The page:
Narrowly focused attention affects our entire body-mind. Whenever we fixate on making plans, on our next meal, on judgments, on a looming deadline, our narrowed focus produces faster (beta) waves in the brain. Our muscles tense, and the stress hormones cortisol and adrenaline are released. While necessary for certain tasks, as an ongoing state this stress constellation keeps us from full health, openheartedness, and mental clarity.

In contrast, open-focused attention rests the brain. With a sustained pause from processing information—from memories, plans, thoughts about self—brain waves slow down into synchronous alpha. Our muscles relax, stress hormone levels are lowered, blood flow is redistributed. No longer in fight-or-flight reactivity, our body and mind become wakeful, sensitive, open, and at ease.

You may have noticed the effect of open awareness when looking at the night sky and sensing its immensity. Or during the silence in the early morning before sunrise. Or when the world is still after a snowfall. We resonate with such moments because they connect us with the most intimate sense of what we are. We sense the depth of our being in the night sky, the mystery of what we are in the silence, the stillness. In these moments of objectless awareness there’s a wordless homecoming, a realization of pure being.

In practicing open awareness, I’ve found it helpful to think of existence—the entire play of sounds and thoughts and bodies and trees—as the foreground of life, and awareness as the background. In the Zen tradition, the shift from focusing on the foreground of experience to resting in pure being is called “the backward step.” Whenever we step out of thought or emotional reactivity and remember the presence that’s here, we’re taking the backward step.

If we wake up out of a confining story of who we are and reconnect with our essential awareness, we’re taking the backward step. When our attention shifts from a narrow fixation on any object—sound, sensation, thought—and recognizes the awake space that holds everything, we’re taking the backward step. We come to this realization when there is nowhere else to step. No anything. We’ve relaxed back into the immensity and silence of awareness itself.

You might pause for a moment and receive this living world. Let your senses be awake and wide open, taking everything in evenly, allowing life to be just as it is. As you notice the changing sounds and sensations, also notice the undercurrent of awareness—be conscious of your own presence.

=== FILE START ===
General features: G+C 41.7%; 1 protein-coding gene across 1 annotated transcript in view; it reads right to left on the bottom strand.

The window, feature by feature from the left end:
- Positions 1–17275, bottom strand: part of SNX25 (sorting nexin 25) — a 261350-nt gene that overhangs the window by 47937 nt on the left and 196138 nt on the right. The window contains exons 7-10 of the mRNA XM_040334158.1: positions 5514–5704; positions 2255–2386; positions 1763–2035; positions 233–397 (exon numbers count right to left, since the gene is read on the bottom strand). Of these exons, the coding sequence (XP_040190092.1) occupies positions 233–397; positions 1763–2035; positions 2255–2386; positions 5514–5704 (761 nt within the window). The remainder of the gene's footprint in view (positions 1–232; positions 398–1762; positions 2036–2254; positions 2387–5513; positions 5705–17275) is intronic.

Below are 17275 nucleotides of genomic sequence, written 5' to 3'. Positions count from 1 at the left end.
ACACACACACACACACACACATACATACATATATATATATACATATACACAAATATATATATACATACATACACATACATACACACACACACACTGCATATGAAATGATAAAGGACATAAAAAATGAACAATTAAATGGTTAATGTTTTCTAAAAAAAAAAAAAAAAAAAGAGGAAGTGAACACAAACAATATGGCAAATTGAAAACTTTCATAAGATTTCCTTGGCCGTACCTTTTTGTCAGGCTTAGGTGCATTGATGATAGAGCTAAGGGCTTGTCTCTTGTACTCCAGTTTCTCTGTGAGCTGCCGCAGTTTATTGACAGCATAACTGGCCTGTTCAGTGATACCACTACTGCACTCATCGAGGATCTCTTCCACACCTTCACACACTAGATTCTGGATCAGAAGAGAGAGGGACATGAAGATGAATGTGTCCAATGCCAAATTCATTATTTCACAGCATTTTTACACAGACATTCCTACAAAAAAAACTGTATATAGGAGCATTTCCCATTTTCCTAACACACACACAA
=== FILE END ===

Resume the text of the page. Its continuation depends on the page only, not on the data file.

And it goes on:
Allow the experience of life to continue to unfold in the foreground as you sense this alert inner stillness in the background. Then simply be this space of awareness, this wakeful openness. Can you sense how the experiences of this world continues to play through you, without in any way capturing or confining the inherent spaciousness of awareness? You are the sky with the bird flying through; you are, as a traditional Tibetan saying teaches:

Utterly awake, senses wide open.

Utterly open, nonfixating awareness.

Adapted from True Refuge (2013)

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“The Five Keys to Mindful Communication,” by Susan Gillis Chapman

“The Five Keys to Mindful Communication,” by Susan Gillis Chapman

I first started reading The Five Keys to Mindful Communication while waiting for my daughter at the airport. At the same time, a text came in from a young friend, announcing that he was probably going to be indicted by the FBI. It was difficult to keep my mind on the reading at this point, and yet I found solace there too, as one of the main themes in the book is working with fear. Even though most of the advice regarding fear centered around communication with others, I found it very helpful when communicating with myself that evening.

The author, Susan Gillis Chapman, is a marriage and family therapist, who has been teaching mindfulness meditation for over thirty years. She has an MA in Buddhist and Western Psychology and studied under Chogyam Trungpa Rinpoche and Pema Chodron. Students of the Dharma will recognize many foundational concepts throughout the book, such as the illusion of the false self and the pitfalls of craving, which are clearly incorporated in her Five Keys:

  1. The Key to Mindful Presence: Awake Body, Tender Heart, Open Mind
  2. The Key to Mindful Listening: Encouragement
  3. The Key to Mindful Speech: Gentleness
  4. The Key to Mindful Relationships: Unconditional Friendliness
  5. The Key to Mindful Responses: Playfulness

These chapter headings seemed very promising to me, and indeed, there were some inspiring passages and engaging anecdotal stories. At times, though, I found the book to be repetitive and somewhat unorganized. Throughout the book, Chapman uses slogans and metaphors to convey her message: Green, Yellow and Red light communication patterns, having a ‘we-first’ versus ‘me-first’ mentality, and open/closed communication. After a while, I became mildly annoyed by the slogans and frequent use of ‘we-first’ as a label for how to communicate; and yet, outside of my reading I did find myself reflecting that I should ‘be careful, because the light is yellow’ when feeling irritated by a friend’s comments.

Title: The Five Keys to Mindful Communication
Author: Susan Gillis Chapman
Publisher: Shambhala
ISBN: 9781590309414
Available from: Shambhala, Amazon.co.uk, and Amazon.com.